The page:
Social Media: Who Makes the Rules, Who Does the Work, and What Does It Look Like?

Last week, I listened to an interesting webinar with Jeremiah Owyang and Charlene Li from Altimeter Group. The topic was getting companies ready for social media. You can download the slides from Jeremiah’s blog here if you’re interested, but below are three key tips that stuck out for me.

1) Policies: Companies and individuals often ask us what kinds of policies they need, what best practices for engagement we can share and how to prevent the kind of social media nightmare that everyone dreads. Jeremiah and Charline outlined 3 types of policies that companies should create:

a) Disclosure/ethics policies

b) Social media guide outlining how to engage and best practices

c) Community policy

They said the community policy is the one that's most often overlooked. It's external-facing and something along the lines of "we want your participation, but here are the rules..." It should set the foundation for a crisis response - e.g. being clear from the beginning that a blog won't allow inappropriate comments. They used the example of Nestle, which made up the rules for its community in real time as it tried to respond to an issue.

2) Resources: “Well I know we should be doing social media, but who’s actually going to spend the time on it?”  That’s another question we face in client engagements. The webinar outlined two primary roles "social strategist" and "community manager." There may be multiple people in these roles for different parts of the business. The former is responsible for program, ROI, etc, while the latter is a customer-facing role that should be a trusted voice/participant in that community.

3) Organizational Models: In their presentation, Jeremiah and Charlene outlined a number of different organizational structures for social media programs. Jeremiah also blogged about these models and the advantages and disadvantages of each in a separate post, “Framework and Matrix: The Five Ways Companies Organize for Social Business.” I definitely encourage you to read his descriptions and examples of each model.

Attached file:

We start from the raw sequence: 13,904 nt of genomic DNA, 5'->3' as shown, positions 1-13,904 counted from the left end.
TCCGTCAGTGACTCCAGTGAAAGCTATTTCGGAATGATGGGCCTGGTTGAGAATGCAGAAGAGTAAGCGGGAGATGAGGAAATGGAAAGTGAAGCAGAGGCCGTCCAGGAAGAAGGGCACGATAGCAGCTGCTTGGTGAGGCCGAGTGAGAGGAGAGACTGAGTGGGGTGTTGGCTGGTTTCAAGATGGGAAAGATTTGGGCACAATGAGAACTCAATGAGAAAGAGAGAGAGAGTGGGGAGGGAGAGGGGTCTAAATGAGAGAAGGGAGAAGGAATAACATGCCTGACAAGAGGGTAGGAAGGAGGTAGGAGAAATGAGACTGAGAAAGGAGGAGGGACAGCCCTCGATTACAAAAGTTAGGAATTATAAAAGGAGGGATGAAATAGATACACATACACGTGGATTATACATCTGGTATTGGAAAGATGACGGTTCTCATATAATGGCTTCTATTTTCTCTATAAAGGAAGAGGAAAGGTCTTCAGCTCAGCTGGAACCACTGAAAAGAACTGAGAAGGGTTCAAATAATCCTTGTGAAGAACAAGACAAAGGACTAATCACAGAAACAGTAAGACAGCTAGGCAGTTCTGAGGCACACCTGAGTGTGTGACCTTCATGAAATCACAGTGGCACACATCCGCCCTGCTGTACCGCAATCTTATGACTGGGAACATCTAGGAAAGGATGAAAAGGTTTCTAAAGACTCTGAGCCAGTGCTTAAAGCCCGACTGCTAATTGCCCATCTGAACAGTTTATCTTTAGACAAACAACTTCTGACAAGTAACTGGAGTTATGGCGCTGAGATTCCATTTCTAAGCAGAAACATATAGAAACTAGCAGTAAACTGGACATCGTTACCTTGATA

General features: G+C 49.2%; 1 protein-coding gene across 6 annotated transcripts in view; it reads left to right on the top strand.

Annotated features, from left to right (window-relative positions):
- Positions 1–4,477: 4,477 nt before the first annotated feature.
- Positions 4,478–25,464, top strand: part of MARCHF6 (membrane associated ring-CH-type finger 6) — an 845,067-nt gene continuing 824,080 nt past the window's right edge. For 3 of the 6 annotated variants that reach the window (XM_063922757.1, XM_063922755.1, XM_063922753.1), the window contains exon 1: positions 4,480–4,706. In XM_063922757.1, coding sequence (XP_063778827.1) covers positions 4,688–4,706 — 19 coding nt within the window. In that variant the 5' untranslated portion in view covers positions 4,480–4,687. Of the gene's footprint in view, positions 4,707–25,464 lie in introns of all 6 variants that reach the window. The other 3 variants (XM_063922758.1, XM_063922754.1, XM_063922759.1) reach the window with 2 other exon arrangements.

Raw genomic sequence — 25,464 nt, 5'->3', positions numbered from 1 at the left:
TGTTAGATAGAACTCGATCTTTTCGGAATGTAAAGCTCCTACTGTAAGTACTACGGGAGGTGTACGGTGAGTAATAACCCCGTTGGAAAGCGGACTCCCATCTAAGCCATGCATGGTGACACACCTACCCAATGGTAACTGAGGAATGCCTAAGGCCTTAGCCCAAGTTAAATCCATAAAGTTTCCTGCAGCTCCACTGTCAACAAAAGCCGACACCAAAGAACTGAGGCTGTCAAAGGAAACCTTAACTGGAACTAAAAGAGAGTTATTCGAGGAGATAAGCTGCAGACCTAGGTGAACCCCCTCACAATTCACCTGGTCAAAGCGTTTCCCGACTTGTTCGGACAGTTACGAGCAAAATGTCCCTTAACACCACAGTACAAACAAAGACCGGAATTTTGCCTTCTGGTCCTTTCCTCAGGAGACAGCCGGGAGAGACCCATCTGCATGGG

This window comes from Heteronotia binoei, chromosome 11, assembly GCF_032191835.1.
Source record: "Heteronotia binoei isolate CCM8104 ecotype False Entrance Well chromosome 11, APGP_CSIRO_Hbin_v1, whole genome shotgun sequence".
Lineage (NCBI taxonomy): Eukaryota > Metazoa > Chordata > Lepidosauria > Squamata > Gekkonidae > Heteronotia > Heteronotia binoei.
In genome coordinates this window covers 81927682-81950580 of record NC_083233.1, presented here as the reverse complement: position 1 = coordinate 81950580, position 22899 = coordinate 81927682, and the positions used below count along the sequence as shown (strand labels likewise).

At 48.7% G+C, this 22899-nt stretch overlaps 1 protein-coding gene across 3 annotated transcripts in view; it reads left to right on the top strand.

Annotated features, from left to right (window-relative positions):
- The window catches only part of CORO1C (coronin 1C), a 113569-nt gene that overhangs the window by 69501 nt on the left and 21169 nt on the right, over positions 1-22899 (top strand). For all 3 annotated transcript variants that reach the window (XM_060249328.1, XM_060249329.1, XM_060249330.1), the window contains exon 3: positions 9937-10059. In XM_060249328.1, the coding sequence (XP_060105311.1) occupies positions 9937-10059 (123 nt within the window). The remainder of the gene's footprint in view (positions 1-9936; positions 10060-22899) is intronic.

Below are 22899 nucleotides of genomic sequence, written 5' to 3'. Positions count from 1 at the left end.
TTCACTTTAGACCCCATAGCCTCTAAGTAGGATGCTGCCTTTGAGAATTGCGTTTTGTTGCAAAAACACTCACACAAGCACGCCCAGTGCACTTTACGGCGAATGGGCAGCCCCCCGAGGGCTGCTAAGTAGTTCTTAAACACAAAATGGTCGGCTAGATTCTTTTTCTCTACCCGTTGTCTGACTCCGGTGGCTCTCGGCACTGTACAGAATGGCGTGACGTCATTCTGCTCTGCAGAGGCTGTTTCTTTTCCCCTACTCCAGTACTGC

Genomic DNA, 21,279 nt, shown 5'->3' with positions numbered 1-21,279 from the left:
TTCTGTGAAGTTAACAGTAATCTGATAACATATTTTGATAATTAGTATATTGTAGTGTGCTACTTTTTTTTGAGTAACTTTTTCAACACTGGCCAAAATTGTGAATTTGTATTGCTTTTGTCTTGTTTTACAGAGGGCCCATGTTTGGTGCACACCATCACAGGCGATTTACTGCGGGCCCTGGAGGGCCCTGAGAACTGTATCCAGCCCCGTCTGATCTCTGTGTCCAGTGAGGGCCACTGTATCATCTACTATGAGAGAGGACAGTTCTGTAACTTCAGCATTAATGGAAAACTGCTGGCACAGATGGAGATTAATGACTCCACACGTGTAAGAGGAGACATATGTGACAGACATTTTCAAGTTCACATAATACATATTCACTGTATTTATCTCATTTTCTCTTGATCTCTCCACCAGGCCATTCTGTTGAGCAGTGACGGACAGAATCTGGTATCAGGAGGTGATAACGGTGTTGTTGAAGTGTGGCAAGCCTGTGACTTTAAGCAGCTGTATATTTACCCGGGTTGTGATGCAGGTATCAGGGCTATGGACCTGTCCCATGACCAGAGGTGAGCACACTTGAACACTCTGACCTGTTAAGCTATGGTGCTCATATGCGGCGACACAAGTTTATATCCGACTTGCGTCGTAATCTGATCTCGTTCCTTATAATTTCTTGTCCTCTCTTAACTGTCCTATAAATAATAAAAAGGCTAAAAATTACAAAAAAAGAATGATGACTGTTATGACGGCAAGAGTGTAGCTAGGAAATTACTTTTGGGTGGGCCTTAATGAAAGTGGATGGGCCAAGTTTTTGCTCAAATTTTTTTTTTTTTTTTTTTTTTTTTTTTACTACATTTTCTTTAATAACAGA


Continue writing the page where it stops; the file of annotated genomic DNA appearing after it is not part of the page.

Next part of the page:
This was particularly interesting to me because, in working with a few different clients now to implement social media programs from the ground up, one of the biggest lessons I’ve learned is that before you can use social media to reach people outside the company, there’s a lot of work to do inside the organization.  A company’s internal culture can easily be its biggest hurdle to social media success.

Jeremiah’s attempt to categorize organizations into five structural types for social media led me to a discussion with a few fellow Greenough-ites about whether of not there is a single “best” structure. Is there a desired model that every company should aim for? Do we have enough historical perspective to choose the best model? We also asked: Are these models really distinct or are they merely different stages of a cultural/organizational transformation? For example, one could envision an organization evolving from “Centralized” to “Coordinated” to “Dandelion”?

What do you think? In the end, I sometimes think that with something as evolving and elusive as a “social media ideal,” it doesn’t make sense to focus exclusively on trying to replicate a particular diagram or case study. I bet that those companies we think of as the poster children of corporate social media use could probably rattle off a long list of areas where they need to improve. That fits in with the idea that perhaps some of these models exist on an evolutionary continuum. Perhaps there will be more tomorrow. Our own work with clients seems to mirror this. Our clients have been most successful when we’ve focused on slowly transforming the culture and organizational structure one small part of the business at a time, setting short term goals and continually expanding social media programs throughout the business. As cheesy as it sounds, maybe it is more about the journey than the destination.

Contributed by Catherine Morgan. Follow her @c_morgan